The Death of Two Queens: Boudicca and Zonobia

The Death of Two Queens:  Boudicca and Zonobia

Written:  4/26/01

During the time of the Roman Empire there was much exchange between cultures in the way of poetry, music, dance, art, and storytelling.  Despite the fact that war and conquering new lands means pillaging, plundering, and rape of the common people, some good can be seen through the cultural interchange and transposition of myths and legends of one culture to another, especially between the lands of the Middle East and the British Isles.  As bards, musicians, and dancers were used to entertain the royalty at their courts, perhaps they were transplanted along with the Roman colonial rulers when they went to govern their newly conquered lands.  However the transmutation of myths occurred, there is not doubt similarities of themes in stories.  Because of the similarities one must wonder what is an actual myth and what is a legend?  Where is the truth in a story told, and what are the actual historical facts?  Also, what elements of the mythology of a conquered people slip into legends?  In this paper I will be looking at two legendary queens, Queen Boudicca of the Iceni tribe of Britain, and Queen Zonobia of Palmyra, Al-Hadar.  The Iceni ruled in present day Norfolk and Suffolk in Eastern Britain, and Palmyra was the capital city of most likely present day Syria.  The similarities between these two women’s stories are uncanny, and I believe there is no mistaking that there were some local interpretations by the bards, or musical storytellers, of the respective countries in retelling their stories to courtiers and commoners alike.  Hence, there are two versions of each story; the legend (fact), and the myth (fantasy).  I will compare and contrast the two versions of each story, and interject my own opinion where necessary.

The Legend:  Boudicca, Queen of the Iceni-

First I would like to take a look at the historical legend of Queen Boudicca, as chronologically her story came before that of Queen Zonobia’s.   To this day she is beloved as a heroine in Great Britain, and there is a statue of her erected in London.  The Roman, Tacitus, had a special interest in Britain because his father-in-law, Agricola, became governor of the Province in AD 77-85 after a successful military campaign in Wales and the north; Tacitus, in his book written in AD 98, Agricola, tells us about this campaign, with some details on the native Celtic tribes.  The revolt that Boudicca led against Rome in AD 60-61 was documented in Tacitus’s Annals, written in AD 110-120, and translated from Latin by Arthur Murphy in his book, Works of Tacitus, 1794. (, 2/25/01).  “She was huge of frame, terrifying of aspect, and with a harsh voice.  A great mass of bright red hair fell to her knees; she wore a twisted torc, and a tunic of many colours, over which was a thick mantle, fastened by a brooch.  Now she grasped a spear, to strike fear into all who watched her”—Dio Cassius (, 2/25/01).  Celtic women at that time were given a great deal of power in their tribes; they were included in warfare, and were known for going bare-breasted into battle, as this was a deterrent against the male enemy soldiers.  The mere description of her with her red hair flying behind her as she charges defiantly and with righteous anger into battle against the enemy Romans is enough to endear her in the hearts of Anglo-files everywhere.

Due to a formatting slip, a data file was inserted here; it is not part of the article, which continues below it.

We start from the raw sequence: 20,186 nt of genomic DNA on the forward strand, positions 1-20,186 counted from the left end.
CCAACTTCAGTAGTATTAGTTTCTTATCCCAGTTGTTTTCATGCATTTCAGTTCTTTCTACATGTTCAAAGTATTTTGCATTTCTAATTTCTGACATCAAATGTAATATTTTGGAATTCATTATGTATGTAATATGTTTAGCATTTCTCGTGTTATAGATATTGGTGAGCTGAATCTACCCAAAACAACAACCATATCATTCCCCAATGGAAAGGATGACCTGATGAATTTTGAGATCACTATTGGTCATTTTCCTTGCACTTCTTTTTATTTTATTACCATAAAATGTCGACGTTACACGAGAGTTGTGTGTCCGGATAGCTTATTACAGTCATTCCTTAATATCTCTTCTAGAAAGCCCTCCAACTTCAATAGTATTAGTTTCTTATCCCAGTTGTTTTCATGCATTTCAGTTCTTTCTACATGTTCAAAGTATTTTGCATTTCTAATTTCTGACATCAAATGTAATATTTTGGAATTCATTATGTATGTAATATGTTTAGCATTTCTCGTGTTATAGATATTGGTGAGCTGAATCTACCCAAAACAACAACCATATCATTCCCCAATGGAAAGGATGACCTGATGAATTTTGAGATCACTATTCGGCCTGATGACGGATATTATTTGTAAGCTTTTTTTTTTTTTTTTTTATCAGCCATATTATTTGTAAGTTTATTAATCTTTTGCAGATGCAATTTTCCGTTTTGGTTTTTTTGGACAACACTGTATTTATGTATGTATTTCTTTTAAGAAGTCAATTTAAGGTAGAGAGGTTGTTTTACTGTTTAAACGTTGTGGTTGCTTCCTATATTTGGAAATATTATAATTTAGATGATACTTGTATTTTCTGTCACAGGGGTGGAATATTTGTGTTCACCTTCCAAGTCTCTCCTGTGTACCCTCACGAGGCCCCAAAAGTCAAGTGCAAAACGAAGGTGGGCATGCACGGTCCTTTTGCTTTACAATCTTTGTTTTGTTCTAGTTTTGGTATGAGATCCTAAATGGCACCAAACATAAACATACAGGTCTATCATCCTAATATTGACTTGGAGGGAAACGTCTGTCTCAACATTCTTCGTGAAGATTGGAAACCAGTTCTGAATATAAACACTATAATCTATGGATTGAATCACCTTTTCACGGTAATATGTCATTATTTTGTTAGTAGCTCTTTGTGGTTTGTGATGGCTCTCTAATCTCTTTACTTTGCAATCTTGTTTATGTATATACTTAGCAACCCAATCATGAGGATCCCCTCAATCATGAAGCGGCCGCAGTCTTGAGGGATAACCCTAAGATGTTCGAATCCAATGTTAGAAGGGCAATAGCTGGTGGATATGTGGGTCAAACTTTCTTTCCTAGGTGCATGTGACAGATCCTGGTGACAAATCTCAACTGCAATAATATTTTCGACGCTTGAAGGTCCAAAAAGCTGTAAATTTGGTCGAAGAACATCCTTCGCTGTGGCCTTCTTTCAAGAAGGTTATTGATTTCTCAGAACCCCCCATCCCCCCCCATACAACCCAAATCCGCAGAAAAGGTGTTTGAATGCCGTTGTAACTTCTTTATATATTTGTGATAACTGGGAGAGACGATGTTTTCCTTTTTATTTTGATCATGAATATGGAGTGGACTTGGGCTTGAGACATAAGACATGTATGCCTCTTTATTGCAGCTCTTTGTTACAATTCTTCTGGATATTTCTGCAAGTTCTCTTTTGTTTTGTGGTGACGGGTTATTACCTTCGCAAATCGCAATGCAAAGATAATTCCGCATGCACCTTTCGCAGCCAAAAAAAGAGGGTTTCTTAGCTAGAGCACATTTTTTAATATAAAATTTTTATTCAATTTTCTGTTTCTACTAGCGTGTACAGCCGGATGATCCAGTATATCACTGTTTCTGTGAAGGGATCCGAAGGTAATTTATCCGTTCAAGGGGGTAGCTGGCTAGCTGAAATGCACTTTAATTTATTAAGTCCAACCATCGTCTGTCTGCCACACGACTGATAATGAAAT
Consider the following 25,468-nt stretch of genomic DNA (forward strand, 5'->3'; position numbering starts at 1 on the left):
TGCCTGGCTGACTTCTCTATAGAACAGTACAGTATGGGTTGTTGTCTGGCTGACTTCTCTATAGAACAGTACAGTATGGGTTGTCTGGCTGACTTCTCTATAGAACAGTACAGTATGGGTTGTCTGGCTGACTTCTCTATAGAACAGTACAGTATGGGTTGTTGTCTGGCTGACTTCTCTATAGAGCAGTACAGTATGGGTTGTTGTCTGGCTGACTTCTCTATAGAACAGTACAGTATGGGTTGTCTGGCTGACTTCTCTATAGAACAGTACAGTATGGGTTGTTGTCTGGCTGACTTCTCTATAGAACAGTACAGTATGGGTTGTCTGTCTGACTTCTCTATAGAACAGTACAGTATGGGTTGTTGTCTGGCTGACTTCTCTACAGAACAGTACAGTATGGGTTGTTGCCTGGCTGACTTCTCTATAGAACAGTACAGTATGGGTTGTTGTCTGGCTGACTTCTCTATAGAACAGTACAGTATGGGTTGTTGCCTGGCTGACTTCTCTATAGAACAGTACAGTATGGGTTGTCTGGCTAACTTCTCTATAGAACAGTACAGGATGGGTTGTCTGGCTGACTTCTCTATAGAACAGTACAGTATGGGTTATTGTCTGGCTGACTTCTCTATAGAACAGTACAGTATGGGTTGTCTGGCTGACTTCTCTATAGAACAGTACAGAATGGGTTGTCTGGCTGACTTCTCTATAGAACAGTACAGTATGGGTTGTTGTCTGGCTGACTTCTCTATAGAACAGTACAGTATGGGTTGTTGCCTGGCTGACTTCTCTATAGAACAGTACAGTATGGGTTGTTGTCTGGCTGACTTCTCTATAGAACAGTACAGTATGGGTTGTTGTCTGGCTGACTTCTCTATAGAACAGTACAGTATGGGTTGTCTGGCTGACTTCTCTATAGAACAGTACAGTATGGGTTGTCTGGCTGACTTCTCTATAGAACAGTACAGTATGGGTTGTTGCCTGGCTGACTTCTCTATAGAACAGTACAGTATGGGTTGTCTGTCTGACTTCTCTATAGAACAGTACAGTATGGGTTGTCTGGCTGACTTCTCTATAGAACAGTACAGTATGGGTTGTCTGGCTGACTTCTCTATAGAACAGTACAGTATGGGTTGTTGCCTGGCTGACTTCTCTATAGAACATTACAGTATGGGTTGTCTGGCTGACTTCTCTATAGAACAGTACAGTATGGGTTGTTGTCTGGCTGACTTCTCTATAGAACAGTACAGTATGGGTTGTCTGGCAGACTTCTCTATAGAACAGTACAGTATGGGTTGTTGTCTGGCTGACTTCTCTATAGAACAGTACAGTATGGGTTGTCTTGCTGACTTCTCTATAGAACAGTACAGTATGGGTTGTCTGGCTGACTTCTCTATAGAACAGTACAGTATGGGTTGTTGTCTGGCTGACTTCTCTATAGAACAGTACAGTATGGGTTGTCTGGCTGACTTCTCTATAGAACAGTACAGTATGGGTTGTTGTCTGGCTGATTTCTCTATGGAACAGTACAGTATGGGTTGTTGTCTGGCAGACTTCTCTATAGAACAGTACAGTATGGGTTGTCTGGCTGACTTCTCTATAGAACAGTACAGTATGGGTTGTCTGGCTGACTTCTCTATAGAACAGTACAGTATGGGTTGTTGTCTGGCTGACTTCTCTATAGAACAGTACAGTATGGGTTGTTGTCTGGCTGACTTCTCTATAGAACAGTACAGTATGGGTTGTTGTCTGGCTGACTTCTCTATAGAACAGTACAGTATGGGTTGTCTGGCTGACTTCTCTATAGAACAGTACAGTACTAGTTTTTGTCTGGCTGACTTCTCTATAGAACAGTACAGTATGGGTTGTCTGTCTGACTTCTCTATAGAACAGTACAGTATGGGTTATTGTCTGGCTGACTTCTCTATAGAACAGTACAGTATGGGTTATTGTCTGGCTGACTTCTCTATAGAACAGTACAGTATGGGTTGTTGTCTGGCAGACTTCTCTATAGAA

King Prasutagus was the leader of the Iceni and husband to Boudicca.  A possible site for their royal residence is a place called Gallows Hill at Thetford in Norfolk (ibid).  From the air one can see the building lines of circular structures of a native type within a Roman style enclosure; however, lack of domestic material from excavations suggest a different use of the grounds—possibly for ceremonial or religious use (ibid).  Boudicca was known to be a priestess in the pagan religion of the Celts, which also may give cause to the near fanaticism of her followers in the revolt against Rome.

The Iceni were an extremely wealthy tribe; they had a flourishing trade across the English Channel with the Roman Empire, their merchants and rulers prospered, and they even had their own coinage between about 65 BC and AD 61.  They controlled sea routes into the Wash and the estuaries on the Norfolk coast; it is also possible that the Iceni were at the end of a Gold route from Ireland across England (ibid).  Towards the end of the time, between about AD 50-60, King Prasutagus became a wealthy client of Rome, as Rome had invaded Britain under Claudius in AD 43 (ibid).  However, following the King’s death, Rome, under the rulership of Emperor Nero as Claudius had died, made Britain a subject population with Paullinus Suetonius as governor, and enacted upon them many grave humiliations.

Under Iceni, and many other Celtic, tribal law when a King dies the rulership and throne accede to the Queen.  It was understood between Rome and the Iceni that Boudicca would take over where her husband left off once he had passed on.

“By his will he left the whole (of his wealth) to his two daughters and the emperor in equal shares, conceiving, by that stroke of policy, that he should provide at once for the tranquility of his kingdom and his family.  The event was otherwise.  His dominions were ravaged by the centurions; the slaves pillaged his house, and his effects were seized as lawful plunder.  His wife, Boudicca, was disgraced with cruel stripes; her daughters were ravished, and the most illustrious of the Icenians were, by force, deprived of the positions which had been transmitted to them by their ancestors.  The whole country was considered as a legacy bequeathed to the plunderers.  The relations of the deceased King were reduced to slavery.  Exasperated by their acts of violence, and dreading worse calamities, the Icenians had recourse to arms.  The Trinobantians joined in the revolt.  The neighboring states, not as yet taught to crouch in bondage, pledged themselves, in secret councils, to stand forth in the cause of liberty. ”—Tacitus, The Annals, Chapter 31 (, 2/25/01).